LR3 build, Colorado front range

Post RMRRF, decided it was about time to get off my butt and finally build me an LR3.

V1 Parts ordered today. Started printing plastic last night. First part pics this evening.


Parts starting to come off of my printers while waiting for a couple of flat rate boxes to arrive.

Fit check with a short section of 3/4 EMT was perfect for the brace parts.

The behemoth in the background is an Anycubic Chiron that I picked up for a song because the bed heater MOSFET had failed ON, which had overheated the connector that connects the bed to the harnes, and scared the original owner to the point of getting out of 3D printing. Maybe I’ll post a thread about the repair as it is a bit interesting.

I was going to use this or maybe my TAZ5 to print side plates, but through a bit of misfortune about the H2V2S extruder may be getting an unexpected bonus in my order- V1 cut side plates.


Looking good so far!

Posted the last status in my V5 printer build thread… DOH!

I kept having problems with the X drive mount. I figured it was mostly a settings issue.

I moved the print over to my other FFCP which is a twin to the one that was failing, and re-tried the print with a brim and different color filament- and confirmed why it was failing- massive PLA curling.

That back right corner has two round holes converging at a 90 degree angle and it was a disaster as my settings were.

I re-sliced it with 5 degrees lower temp, rotated 45 degrees (so no h-bot linear moves are in line with the feature that is failing), and upped the layer height from .17mm to .27mm.

Next print out worked for me…
Yes, there’s ringing and other artifacts. Why do you imagine I’m building a new printer?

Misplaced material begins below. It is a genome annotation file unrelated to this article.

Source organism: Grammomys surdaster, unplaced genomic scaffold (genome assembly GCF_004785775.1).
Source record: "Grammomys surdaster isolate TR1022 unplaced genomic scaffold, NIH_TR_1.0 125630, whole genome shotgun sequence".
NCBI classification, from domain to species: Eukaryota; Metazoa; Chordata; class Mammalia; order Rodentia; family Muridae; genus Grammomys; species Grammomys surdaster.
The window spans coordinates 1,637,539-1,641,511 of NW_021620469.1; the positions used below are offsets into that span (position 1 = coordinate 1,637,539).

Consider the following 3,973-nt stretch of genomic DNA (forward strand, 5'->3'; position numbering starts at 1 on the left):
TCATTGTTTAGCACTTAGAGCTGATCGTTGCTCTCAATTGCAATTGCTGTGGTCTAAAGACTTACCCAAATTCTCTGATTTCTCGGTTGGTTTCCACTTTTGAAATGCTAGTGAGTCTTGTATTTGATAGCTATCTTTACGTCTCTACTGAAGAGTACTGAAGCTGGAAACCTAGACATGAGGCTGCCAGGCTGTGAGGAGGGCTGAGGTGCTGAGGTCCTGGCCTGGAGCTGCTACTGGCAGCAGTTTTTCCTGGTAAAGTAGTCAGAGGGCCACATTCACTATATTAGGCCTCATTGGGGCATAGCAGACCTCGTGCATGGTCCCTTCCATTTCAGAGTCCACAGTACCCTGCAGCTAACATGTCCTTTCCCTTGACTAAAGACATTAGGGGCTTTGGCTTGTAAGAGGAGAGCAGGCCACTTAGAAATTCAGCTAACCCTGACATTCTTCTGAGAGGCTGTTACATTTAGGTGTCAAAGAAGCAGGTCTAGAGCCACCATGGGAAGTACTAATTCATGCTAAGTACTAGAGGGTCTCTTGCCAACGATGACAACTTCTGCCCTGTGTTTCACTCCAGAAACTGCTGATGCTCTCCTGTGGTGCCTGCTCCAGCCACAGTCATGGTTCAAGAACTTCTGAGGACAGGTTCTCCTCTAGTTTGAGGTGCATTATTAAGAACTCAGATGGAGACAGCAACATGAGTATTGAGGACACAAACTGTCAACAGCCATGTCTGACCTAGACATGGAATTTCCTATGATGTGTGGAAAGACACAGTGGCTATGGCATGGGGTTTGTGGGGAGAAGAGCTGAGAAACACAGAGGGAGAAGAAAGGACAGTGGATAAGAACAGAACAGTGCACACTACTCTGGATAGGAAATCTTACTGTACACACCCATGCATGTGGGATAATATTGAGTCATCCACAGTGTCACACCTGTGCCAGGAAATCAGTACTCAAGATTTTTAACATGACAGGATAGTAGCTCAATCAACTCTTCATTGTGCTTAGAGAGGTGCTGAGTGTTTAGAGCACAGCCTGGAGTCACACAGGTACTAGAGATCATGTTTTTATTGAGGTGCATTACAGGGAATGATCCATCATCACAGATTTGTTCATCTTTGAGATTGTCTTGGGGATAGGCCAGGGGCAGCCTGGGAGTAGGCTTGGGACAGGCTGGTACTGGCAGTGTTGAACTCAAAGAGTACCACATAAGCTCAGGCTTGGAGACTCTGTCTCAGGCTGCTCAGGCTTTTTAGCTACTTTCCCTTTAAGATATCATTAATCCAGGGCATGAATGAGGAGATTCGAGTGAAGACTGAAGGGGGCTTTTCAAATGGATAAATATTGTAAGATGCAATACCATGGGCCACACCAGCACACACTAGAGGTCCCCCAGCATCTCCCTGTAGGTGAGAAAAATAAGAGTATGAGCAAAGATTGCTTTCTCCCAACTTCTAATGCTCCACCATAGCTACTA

Or rather, building a LR3 in part to cut side panels for the new printer I’m building… :smile: ??

Notes to self:

  • Always re-check your temps and other settings, even (especially) if you’re using the exact same Inland filament you used last time [but purchased 3 months apart]
  • remember the tricks you’ve needed to use in the past when you have tricky prints.
  • one funky to print part out of a literal box of beautiful prints isn’t too shabby.

It’s still likely too hot. Temp tower in my future. The last batch of Inland PLA wanted higher temps than normal. This batch seems to want lower temps than normal. Go figure.


Looky… and 2 days early.
A box of LR3 and MP3DP V5 parts.

I have no idea how Ryan fits so much stuff in such a small box.
With room for rubber duckies on top of it all.


Something tells me you wont have quite the number of ducks some of us got due to your ordering a lot more stuff LOL

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That’s a serious number of rubber duckie packaging/bed crash bumpers.

I have a fraction of that.
Including one that appears to have given its all in the service of keeping my new YZ plates in good shape.

Speaking of YZ plates, what’s a good finish to keep them in good shape?

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Hopefully he lived a good life… LOL

Acrylic… LOL

When I have MDF YZ plates I took one of my printed parts to the paint store and bought a sample size of paint to match the printed part. It looked pretty good and lasted just fine

It’s been a busy week. Sadly, not much time to work on my LR3 build.

A few updates and details from what I did get done.

Z drive/steppers:

Y drives:

I’m using blue loctite. The data sheet says purple is better for set screws, but I’m sticking with blue for now.

Wired up , plus X drive

Had the first grumble/curse event.